Agenda Item No.
THE VALE OF GLAMORGAN COUNCIL
CABINET: 1ST OCTOBER, 2012
REFERENCE FROM SCRUTINY COMMITTEE (LIFELONG LEARNING): 10TH SEPTEMBER, 2012
" SUMMARY OF BRYN HAFREN COMPREHENSIVE SCHOOL INSPECTION REPORT: SUMMER TERM 2012 (MD) -
Bryn Hafren Comprehensive School had been inspected during the Summer Term of 2012 and awarded the following grades:
· Overall performance – adequate
· Capacity to improve – good.
A summary of the inspection findings was appended to the report. Whilst the overall judgement contained within the summary illustrated a number of good features within the School’s work, current performance was judged as adequate overall because:
· performance at Key Stage 3 had been below that of some of the schools over the last five years
· pupils did not make enough progress in the minority of lessons where teaching did not engage or challenge them fully
· strategies to develop pupils’ literary skills across the curriculum were not co-ordinated well enough and
· the quality of marking varied too much between and within subjects.
The prospects for improvement had been considered good for numerous reasons, including the purposeful leadership of the Headteacher and leadership team who provided clear direction in all aspects of the School’s work and prudent and efficient management of resources. The Head of Achievement drew particular attention to the paragraphs within the feedback report relating to Key Stage 3 and stressed that the Council would work with the School to support it through the new JES arrangements. The recommendations contained within the inspection report included the need to raise standards, particularly in those areas where there was relative under-performance, including English and mathematics at Key Stage 3. Discussion ensued as to whether there were any specific reasons in relation to Bryn Hafren which could explain the inspection findings. Reference was made to the fact that it was an all girls school, that not all pupils spoke English as a first language and that there were transition factors between Key Stage 2 and Key Stage 3. The Head of Service stressed, however, that 48% of schools in Wales were in “follow-up” under the new inspection framework. When asked where it fitted in the all-Wales average, the Head of Service commented that it did very well and that it would not take long for the School to be able to evidence satisfactory improvement. The Head of Service also confirmed that this Committee would be informed of progress on the Post Inspection Action Plan as and when available.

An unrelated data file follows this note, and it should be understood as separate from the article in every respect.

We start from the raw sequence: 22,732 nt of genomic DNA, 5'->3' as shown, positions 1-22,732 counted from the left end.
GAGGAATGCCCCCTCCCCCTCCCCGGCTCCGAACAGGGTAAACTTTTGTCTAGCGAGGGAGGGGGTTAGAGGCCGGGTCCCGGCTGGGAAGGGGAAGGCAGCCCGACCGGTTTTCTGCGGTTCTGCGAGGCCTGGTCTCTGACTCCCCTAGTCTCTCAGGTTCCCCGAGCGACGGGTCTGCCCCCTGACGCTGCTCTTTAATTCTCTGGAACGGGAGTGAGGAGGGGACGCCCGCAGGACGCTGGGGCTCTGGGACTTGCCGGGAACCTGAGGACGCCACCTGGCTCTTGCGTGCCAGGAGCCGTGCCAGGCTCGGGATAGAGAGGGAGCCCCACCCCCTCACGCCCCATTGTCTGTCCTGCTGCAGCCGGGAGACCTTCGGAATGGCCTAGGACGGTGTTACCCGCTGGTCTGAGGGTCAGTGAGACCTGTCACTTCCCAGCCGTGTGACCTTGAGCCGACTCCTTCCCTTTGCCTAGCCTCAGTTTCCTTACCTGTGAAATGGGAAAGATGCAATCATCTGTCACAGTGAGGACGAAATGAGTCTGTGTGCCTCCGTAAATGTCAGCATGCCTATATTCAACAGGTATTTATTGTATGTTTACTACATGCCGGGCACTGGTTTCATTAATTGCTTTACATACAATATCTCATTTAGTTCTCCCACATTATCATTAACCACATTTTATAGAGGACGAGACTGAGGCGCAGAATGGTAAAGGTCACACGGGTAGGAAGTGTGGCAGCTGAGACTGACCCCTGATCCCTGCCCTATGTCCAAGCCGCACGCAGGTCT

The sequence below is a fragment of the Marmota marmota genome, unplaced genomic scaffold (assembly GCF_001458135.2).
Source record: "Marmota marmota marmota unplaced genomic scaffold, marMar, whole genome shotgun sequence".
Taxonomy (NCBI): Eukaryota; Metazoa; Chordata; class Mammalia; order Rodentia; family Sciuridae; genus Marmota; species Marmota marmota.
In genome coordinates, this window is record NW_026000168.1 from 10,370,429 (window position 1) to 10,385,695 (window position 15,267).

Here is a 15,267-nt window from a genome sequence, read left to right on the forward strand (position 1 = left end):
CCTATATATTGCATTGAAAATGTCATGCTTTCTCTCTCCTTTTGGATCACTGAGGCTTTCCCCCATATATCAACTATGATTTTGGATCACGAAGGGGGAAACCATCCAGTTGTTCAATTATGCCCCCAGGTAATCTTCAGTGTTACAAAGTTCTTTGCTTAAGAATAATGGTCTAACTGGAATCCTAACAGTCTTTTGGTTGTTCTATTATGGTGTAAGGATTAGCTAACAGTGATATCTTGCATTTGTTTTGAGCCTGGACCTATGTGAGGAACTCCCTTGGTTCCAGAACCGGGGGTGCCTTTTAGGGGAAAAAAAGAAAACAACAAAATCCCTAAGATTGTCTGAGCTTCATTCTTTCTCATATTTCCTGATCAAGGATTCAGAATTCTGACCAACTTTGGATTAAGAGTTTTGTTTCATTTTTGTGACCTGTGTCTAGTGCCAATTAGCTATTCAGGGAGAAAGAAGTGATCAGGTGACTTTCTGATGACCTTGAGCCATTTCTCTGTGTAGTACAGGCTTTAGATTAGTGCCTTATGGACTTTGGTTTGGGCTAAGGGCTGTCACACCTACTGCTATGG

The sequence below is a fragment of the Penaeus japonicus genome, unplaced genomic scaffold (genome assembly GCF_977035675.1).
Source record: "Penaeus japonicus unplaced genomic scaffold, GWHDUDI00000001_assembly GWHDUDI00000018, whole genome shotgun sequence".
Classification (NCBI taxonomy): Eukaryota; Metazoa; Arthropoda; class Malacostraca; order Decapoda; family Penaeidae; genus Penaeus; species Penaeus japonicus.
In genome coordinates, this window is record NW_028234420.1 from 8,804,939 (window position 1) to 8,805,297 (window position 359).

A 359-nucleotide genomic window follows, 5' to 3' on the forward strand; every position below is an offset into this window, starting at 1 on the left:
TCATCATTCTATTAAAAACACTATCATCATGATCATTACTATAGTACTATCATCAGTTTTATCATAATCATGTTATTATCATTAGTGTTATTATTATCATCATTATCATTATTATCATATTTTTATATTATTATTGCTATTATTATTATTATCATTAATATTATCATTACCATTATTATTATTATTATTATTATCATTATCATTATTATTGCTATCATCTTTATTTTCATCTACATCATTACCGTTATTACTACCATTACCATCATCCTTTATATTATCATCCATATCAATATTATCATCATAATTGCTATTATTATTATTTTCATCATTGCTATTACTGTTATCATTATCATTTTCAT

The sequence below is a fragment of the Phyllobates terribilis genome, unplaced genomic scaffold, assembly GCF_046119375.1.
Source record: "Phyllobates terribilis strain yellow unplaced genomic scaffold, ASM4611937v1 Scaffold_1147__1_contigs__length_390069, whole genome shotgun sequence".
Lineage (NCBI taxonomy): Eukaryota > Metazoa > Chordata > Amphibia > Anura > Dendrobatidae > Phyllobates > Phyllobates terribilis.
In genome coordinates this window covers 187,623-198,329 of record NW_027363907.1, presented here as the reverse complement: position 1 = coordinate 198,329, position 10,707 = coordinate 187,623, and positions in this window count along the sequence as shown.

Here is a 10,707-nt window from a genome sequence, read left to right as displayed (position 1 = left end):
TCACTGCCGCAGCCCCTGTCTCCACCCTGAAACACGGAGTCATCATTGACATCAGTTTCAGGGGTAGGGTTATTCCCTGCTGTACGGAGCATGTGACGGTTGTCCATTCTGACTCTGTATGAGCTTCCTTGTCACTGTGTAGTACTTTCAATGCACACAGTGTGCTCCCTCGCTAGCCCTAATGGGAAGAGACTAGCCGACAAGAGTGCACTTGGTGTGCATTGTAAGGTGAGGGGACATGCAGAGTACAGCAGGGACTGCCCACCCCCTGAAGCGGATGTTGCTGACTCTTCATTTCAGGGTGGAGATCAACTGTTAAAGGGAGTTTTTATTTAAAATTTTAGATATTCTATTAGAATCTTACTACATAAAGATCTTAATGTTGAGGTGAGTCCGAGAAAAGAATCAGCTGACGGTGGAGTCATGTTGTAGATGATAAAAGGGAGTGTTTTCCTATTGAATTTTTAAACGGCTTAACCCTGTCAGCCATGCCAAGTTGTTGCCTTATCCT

Details were also contained within the report of the purposes of the inspection, whether the School required any follow up activity, the main forms of evidence considered in the conduct of school inspections, and the structure of the inspection report.
RECOMMENDED – T H A T the report be endorsed and referred to Cabinet for consideration on 1st October, 2012.
Reason for recommendation
To develop a shared understanding about the outcomes of school inspections and the work of schools in the Authority."
Attached as Appendix - Report to Scrutiny Committee (Lifelong Learning): 10th September 2012